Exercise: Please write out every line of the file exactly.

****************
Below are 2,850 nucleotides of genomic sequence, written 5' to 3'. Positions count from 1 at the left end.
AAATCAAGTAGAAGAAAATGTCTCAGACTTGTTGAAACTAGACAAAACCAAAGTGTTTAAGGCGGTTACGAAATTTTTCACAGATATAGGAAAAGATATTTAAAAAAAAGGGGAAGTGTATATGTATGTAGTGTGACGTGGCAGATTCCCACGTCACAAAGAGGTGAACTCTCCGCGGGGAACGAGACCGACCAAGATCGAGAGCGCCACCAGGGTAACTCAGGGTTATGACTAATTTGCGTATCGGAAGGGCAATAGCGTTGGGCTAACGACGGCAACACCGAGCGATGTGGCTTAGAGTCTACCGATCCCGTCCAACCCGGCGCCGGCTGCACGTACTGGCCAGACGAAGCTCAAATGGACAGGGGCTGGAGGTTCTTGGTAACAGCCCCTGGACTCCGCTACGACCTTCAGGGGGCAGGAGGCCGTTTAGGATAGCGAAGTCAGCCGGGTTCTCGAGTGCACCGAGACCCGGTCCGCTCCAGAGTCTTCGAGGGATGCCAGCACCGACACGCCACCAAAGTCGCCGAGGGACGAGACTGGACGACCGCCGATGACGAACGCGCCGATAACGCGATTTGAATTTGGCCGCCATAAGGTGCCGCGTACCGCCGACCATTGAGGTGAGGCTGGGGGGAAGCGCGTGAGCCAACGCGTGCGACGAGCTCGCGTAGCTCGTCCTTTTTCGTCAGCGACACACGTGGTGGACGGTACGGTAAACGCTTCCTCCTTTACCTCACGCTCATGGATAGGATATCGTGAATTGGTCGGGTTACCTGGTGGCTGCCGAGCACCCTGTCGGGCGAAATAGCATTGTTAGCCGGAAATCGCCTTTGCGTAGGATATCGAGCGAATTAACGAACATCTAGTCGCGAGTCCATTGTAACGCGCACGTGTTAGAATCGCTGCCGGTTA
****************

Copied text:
Below are 2,850 nucleotides of genomic sequence, written 5' to 3'. Positions count from 1 at the left end.
AAATCAAGTAGAAGAAAATGTCTCAGACTTGTTGAAACTAGACAAAACCAAAGTGTTTAAGGCGGTTACGAAATTTTTCACAGATATAGGAAAAGATATTTAAAAAAAAGGGGAAGTGTATATGTATGTAGTGTGACGTGGCAGATTCCCACGTCACAAAGAGGTGAACTCTCCGCGGGGAACGAGACCGACCAAGATCGAGAGCGCCACCAGGGTAACTCAGGGTTATGACTAATTTGCGTATCGGAAGGGCAATAGCGTTGGGCTAACGACGGCAACACCGAGCGATGTGGCTTAGAGTCTACCGATCCCGTCCAACCCGGCGCCGGCTGCACGTACTGGCCAGACGAAGCTCAAATGGACAGGGGCTGGAGGTTCTTGGTAACAGCCCCTGGACTCCGCTACGACCTTCAGGGGGCAGGAGGCCGTTTAGGATAGCGAAGTCAGCCGGGTTCTCGAGTGCACCGAGACCCGGTCCGCTCCAGAGTCTTCGAGGGATGCCAGCACCGACACGCCACCAAAGTCGCCGAGGGACGAGACTGGACGACCGCCGATGACGAACGCGCCGATAACGCGATTTGAATTTGGCCGCCATAAGGTGCCGCGTACCGCCGACCATTGAGGTGAGGCTGGGGGGAAGCGCGTGAGCCAACGCGTGCGACGAGCTCGCGTAGCTCGTCCTTTTTCGTCAGCGACACACGTGGTGGACGGTACGGTAAACGCTTCCTCCTTTACCTCACGCTCATGGATAGGATATCGTGAATTGGTCGGGTTACCTGGTGGCTGCCGAGCACCCTGTCGGGCGAAATAGCATTGTTAGCCGGAAATCGCCTTTGCGTAGGATATCGAGCGAATTAACGAACATCTAGTCGCGAGTCCATTGTAACGCGCACGTGTTAGAATCGCTGCCGGTTA